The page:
CONFLICT OF INTEREST

This study has no conflict of interest to declare by any author.

REFERENCES

1. Jung YG, Hong JW, Eun YG, Kim MG. Objective usefulness of thin silastic septal splints after septal surgery Am J Rhinol Allergy 2011; 25(3): 182-5.

2. Ardehali MM, Bastaninejad S. Use of nasal packs and intranasal septal splints following septoplasty. Int J Oral Maxillofac Surg 2009; 38(10): 1022-4.

3. Khwaja S, Murthy P. Shoe splints to reduce synechiae post-endoscopic sinus surgery: How we do it. Clin Otolaryngol 2011; 36: 159-62.

4. Baguley CJ, Stow NW, Weitzel EK, Douglas RG. Silastic splints reduce middle meatal adhesions after endoscopic sinus surgery. Am J Rhinol Allergy 2012; 26(5): 414-7.

5. Aksoy E, Serin GM, Polat S, Kaytaz A. Removing intranasal splints after septal surgery. J Craniofac Surg 2011; 22(3): 1008-9.

6. Veluswamy A, Handa S, Shivaswamy S. Nasal septal clips: An alternative to nasal packing after septal surgery? Indian J Otolaryngol Head Neck Surg 2012; 64(4): 346-50.

7. Dubin MR, Pletcher SD. Postoperative packing after septoplasty: is it necessary? Otolaryngol Clin North Am 2009; 42(2): 279-85.

8. Tang S, Kacker A. Should intranasal splints be used after nasal septal surgery? Laryngoscope 2012; 122(8): 1647-8.

9. Cukurova I, Cetinkaya EA, Mercan GC, Demirhan E, Gumussoy M. Retrospective analysis of 697 septoplasty surgery cases: Packing versus trans-septal suturing method. Acta Otorhino-laryngol Ital. 2012; 32(2): 111-4.

10. Rashid A, Aziz B, Khan MA, Hameed A. Analytical assessment of nasal packing in septoplasty. Pak J Med Health Sci 2011; 5(2): 232-5.

11. Hafeez M, Ullah I, Iqbal K, Ullah Z. Septoplasty without nasal packing. Gomal J Med Sci 2010; 8(2): 141-2.

12. Bernstein L. Submucous operations on the nasal septum. Otolaryngol Clin North Am 1973; 6(3): 675-92.

13. Hinderer KH. Fundamentals of anatomy and surgery of the nose, Birmingham, Ala, 1971, Aesculapius Publishing Co.

14. Becker SS, Dobratz EJ, Stowell N, Barker D, Park SS. Revision septoplasty: Review of sources of persistent nasal obstruction Am J Rhinol 2008; 22(4): 440-4.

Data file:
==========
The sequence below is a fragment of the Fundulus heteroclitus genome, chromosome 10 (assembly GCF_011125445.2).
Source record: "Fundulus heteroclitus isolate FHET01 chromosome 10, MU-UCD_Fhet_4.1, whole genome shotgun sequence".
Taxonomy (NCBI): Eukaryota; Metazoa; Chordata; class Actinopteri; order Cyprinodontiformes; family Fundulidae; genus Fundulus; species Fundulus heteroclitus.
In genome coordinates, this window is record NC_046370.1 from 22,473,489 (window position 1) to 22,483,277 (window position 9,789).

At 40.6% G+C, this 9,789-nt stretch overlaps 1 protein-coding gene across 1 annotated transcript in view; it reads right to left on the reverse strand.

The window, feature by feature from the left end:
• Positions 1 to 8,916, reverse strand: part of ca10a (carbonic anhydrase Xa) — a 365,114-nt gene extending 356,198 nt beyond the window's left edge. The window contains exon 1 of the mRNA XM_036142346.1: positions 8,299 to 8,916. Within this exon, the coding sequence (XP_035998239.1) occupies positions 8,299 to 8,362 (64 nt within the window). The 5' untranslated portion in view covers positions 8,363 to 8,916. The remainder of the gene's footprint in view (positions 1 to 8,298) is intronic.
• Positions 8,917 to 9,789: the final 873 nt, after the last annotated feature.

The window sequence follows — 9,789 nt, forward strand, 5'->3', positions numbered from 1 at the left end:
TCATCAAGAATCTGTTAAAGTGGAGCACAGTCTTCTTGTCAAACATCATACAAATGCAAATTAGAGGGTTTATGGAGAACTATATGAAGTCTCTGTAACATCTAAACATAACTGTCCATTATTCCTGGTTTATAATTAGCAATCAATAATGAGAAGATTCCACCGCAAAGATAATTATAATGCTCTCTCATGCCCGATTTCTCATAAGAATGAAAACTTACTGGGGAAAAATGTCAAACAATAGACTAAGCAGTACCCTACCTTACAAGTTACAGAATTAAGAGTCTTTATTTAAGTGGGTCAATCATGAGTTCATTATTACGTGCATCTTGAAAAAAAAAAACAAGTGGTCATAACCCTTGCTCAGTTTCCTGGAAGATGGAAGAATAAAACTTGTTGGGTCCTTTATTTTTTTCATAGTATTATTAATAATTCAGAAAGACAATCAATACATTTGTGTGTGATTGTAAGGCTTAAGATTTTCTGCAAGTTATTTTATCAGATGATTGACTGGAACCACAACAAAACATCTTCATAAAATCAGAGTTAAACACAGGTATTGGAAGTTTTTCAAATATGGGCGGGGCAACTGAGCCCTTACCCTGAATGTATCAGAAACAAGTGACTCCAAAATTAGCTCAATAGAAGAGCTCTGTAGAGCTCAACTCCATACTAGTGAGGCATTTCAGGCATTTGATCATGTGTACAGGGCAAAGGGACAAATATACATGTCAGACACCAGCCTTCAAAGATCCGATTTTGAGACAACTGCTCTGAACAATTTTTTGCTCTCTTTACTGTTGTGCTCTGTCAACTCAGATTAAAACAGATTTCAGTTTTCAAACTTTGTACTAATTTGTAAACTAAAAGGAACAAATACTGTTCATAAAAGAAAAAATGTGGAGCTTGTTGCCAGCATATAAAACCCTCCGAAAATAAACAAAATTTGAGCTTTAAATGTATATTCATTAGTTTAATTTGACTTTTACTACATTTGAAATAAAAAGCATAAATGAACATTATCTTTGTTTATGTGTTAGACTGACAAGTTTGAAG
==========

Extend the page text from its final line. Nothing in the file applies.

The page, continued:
15. Baraniuk JN, Kim D. Nasonasal reflexes, the nasal cycle, and sneeze. Curr Allergy Asthma Rep 2007; 7(2): 105-11.

16. Lam DJ, James KT, Weaver EM. Comparison of anatomic, physiological, and subjective measures of the nasal airway. Am J Rhinol 2006; 20(5): 463-70.

17. Fraser L, Kelly G. An evidence-based approach to the management of the adult with nasal obstruction. Clin Otolaryngol 2009; 34(2): 151-5.

18. Wittkopf M, Wittkopf J, Ries WR. The diagnosis and treatment of nasal valve collapse. Curr Opin Otolaryngol Head Neck Surg 2008; 16(1): 10-3.

19. Tan BK, Lane AP. Endoscopic sinus surgery in the management of nasal obstruction. Otolaryngol Clin North Am 2009; 42(2): 227-40.

20. Cook JA, Murrant NJ, Evans KL, Lavelle RJ. Intranasal splints and their effects on intranasal adhesions and septal stability. Clin Otolaryngol Allied Sci 1992; 17(1): 24-7.

21. Malki D, Quine SM, Pfleiderer AG. Nasal splints, revisited. J Laryngol Otol 1999; 113: 725-27.

22. Yilmaz MS, Guven M, Buyukarslan DG, Kaymaz R, Erkorkmaz U. Do silicone nasal septal splints with integral airway reduce postoperative eustachian tube dysfunction? Otolaryngol Head Neck Surg 2012; 146(1): 141-45.
COPYRIGHT 2018 Asianet-Pakistan
No portion of this article can be reproduced without the express written permission from the copyright holder.
Copyright 2018 Gale, Cengage Learning. All rights reserved.

 
Article Details
Printer friendly Cite/link Email Feedback
Publication:Pakistan Armed Forces Medical Journal
Article Type:Clinical report
Date:Feb 28, 2018
Words:3202
Previous Article:COMPARISON OF LEVOBUNOLOL 0.5% WITH BRIMONIDINE 0.2% TO PREVENT MEAN INTRAOCULAR PRESSURE ELEVATION AFTER NEODYMIUM: YATRIUM-ALUMINIUM GARNET LASER...
Next Article:CAUSES AND OUTCOMES OF PATIENTS ADMITTED TO THE INTENSIVE CARE UNIT WITH SYSTEMIC LUPUS ERYTHEMATOSUS.

Terms of use | Privacy policy | Copyright © 2018 Farlex, Inc. | Feedback | For webmasters